As America Goes Solar...
The world of solar power is changing the country so rapidly it’s difficult to keep up with the news. Here are some interesting signs of these times:
KB Homes, one of the nation’s most prominent house builders, will offer each and every one of the houses it builds in a new Palo Alto, California, development with solar photovoltaic power standard. The company estimates each homeowner will save at least $205 a month on electric bills, or more than $25,000 over 10 years.
France has passed a law saying every new building built in an area zoned commercial must have either solar panels on the roof or a green roof — plants and shrubbery that help stop the heat island effect of commercial buildings.
The CEO of First Solar recently spoke at an industry gathering in New Orleans and said that his company was bidding utility-scale projects for as low as 5 cents per kilowatt installed and that within 10 years it would be normal for solar power installations to be priced at 3 cents per kilowatt or less.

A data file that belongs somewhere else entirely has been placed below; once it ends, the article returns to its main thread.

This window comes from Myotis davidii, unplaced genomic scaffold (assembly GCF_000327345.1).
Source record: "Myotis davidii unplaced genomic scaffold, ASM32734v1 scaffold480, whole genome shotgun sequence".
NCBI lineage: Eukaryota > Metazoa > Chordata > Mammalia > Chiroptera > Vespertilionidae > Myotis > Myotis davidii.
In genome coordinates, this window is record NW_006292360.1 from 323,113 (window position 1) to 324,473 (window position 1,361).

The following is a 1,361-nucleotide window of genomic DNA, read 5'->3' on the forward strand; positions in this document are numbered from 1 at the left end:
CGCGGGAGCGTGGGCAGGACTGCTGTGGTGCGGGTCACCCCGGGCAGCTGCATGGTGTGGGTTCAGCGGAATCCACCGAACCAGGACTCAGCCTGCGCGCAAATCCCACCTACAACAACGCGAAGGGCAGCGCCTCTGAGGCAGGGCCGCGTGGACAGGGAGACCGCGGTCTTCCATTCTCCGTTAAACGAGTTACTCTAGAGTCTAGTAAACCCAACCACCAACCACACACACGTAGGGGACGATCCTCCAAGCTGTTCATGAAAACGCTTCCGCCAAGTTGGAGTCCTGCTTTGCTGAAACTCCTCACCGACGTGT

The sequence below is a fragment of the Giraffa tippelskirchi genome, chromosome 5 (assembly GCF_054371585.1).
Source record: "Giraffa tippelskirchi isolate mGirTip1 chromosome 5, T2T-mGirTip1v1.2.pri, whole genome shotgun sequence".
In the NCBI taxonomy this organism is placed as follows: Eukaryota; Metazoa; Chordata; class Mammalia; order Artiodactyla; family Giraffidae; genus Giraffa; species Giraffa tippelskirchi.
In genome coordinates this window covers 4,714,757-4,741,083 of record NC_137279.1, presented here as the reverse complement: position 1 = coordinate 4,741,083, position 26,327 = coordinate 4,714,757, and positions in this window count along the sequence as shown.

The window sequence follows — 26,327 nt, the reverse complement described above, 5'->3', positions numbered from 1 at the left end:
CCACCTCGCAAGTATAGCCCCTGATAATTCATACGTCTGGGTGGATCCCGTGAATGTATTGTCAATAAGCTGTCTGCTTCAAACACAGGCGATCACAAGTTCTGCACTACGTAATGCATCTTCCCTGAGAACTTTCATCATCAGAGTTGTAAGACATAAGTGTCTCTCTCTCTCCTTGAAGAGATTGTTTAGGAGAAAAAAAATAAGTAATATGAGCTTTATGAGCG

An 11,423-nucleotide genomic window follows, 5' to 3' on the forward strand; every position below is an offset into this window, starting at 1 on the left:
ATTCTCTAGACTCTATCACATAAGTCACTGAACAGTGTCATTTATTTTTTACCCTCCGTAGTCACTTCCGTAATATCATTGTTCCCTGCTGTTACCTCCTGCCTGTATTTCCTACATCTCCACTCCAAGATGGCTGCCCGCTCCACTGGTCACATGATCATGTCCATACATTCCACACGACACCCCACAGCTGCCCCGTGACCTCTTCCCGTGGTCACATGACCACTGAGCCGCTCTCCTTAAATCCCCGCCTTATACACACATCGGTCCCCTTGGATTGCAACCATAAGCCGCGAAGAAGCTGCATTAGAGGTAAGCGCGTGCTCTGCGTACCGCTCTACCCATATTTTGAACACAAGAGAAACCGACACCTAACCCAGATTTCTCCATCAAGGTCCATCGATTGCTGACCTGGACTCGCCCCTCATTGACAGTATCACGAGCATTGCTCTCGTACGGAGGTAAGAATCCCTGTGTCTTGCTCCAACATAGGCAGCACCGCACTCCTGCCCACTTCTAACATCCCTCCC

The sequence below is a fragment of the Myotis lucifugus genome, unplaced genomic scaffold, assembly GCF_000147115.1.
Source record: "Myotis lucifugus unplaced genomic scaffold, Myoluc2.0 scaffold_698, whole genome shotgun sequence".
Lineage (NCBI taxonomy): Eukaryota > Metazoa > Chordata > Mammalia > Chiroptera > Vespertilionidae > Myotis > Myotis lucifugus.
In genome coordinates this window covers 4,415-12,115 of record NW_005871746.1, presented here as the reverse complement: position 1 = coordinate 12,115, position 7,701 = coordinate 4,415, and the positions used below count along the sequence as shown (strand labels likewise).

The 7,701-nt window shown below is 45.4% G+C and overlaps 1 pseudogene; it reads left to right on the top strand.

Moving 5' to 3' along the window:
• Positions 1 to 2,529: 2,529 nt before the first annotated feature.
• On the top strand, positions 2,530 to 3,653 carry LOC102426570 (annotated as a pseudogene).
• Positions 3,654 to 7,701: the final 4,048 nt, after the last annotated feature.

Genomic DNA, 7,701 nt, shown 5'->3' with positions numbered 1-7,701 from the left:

Greentech MediaResearch predicts that the global photovoltaic solar market will grow 36% in 2015, after barely growing 2% last year. Asia will consume more than half the total new global capacity, thought to be 55 gigawatts in 2015. The report also estimates the global market for photovoltaics will triple by 2020 to 700 gigawatts.
The United Nations has just issued a report that more jobs are created by investing in clean energies, dollar for dollar, than in fossil fuels. The U.N.’s Industrial Development Organization says that committing as little as 1.5% of GDP to renewable sources will spur job growth.
In the first quarter of 2015 a record number of solar panels were installed on America’s houses — more than 430 megawatts, about the size of a medium power plant. In order, the states with the most installations: California, New York, Arizona, Massachusetts and New Jersey. Florida, with anti-solar policies rampant, doesn’t even make the top 10. Does that make sense in the “sunshine state”?
To your health and wealth,
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